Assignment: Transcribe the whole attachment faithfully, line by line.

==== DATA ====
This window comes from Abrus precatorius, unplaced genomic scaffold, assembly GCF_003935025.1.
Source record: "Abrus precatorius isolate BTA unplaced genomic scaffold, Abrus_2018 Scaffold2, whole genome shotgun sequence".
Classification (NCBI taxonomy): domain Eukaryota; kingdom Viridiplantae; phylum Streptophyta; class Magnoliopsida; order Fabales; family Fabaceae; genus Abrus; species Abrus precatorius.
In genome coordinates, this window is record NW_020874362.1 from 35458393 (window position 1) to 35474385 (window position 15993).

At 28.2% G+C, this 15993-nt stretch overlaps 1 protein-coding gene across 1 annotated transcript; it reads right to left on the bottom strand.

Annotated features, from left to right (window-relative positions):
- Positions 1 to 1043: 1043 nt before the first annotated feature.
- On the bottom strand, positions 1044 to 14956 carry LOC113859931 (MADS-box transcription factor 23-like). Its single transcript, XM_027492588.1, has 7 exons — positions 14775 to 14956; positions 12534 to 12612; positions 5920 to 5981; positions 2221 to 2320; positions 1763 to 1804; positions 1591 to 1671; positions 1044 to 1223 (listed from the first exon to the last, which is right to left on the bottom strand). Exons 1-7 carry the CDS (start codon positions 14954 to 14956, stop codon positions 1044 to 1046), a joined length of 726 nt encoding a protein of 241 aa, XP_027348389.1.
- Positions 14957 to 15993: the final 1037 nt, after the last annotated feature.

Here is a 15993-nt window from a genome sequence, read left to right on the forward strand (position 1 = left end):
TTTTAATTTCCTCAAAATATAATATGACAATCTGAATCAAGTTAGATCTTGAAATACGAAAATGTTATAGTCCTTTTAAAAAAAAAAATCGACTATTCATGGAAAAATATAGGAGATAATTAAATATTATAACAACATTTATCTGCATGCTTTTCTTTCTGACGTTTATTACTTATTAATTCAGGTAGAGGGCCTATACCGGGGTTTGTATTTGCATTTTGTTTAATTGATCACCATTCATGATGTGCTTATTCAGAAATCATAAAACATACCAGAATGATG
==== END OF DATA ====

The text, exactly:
This window comes from Abrus precatorius, unplaced genomic scaffold, assembly GCF_003935025.1.
Source record: "Abrus precatorius isolate BTA unplaced genomic scaffold, Abrus_2018 Scaffold2, whole genome shotgun sequence".
Classification (NCBI taxonomy): domain Eukaryota; kingdom Viridiplantae; phylum Streptophyta; class Magnoliopsida; order Fabales; family Fabaceae; genus Abrus; species Abrus precatorius.
In genome coordinates, this window is record NW_020874362.1 from 35458393 (window position 1) to 35474385 (window position 15993).

At 28.2% G+C, this 15993-nt stretch overlaps 1 protein-coding gene across 1 annotated transcript; it reads right to left on the bottom strand.

Annotated features, from left to right (window-relative positions):
- Positions 1 to 1043: 1043 nt before the first annotated feature.
- On the bottom strand, positions 1044 to 14956 carry LOC113859931 (MADS-box transcription factor 23-like). Its single transcript, XM_027492588.1, has 7 exons — positions 14775 to 14956; positions 12534 to 12612; positions 5920 to 5981; positions 2221 to 2320; positions 1763 to 1804; positions 1591 to 1671; positions 1044 to 1223 (listed from the first exon to the last, which is right to left on the bottom strand). Exons 1-7 carry the CDS (start codon positions 14954 to 14956, stop codon positions 1044 to 1046), a joined length of 726 nt encoding a protein of 241 aa, XP_027348389.1.
- Positions 14957 to 15993: the final 1037 nt, after the last annotated feature.

Here is a 15993-nt window from a genome sequence, read left to right on the forward strand (position 1 = left end):
TTTTAATTTCCTCAAAATATAATATGACAATCTGAATCAAGTTAGATCTTGAAATACGAAAATGTTATAGTCCTTTTAAAAAAAAAAATCGACTATTCATGGAAAAATATAGGAGATAATTAAATATTATAACAACATTTATCTGCATGCTTTTCTTTCTGACGTTTATTACTTATTAATTCAGGTAGAGGGCCTATACCGGGGTTTGTATTTGCATTTTGTTTAATTGATCACCATTCATGATGTGCTTATTCAGAAATCATAAAACATACCAGAATGATG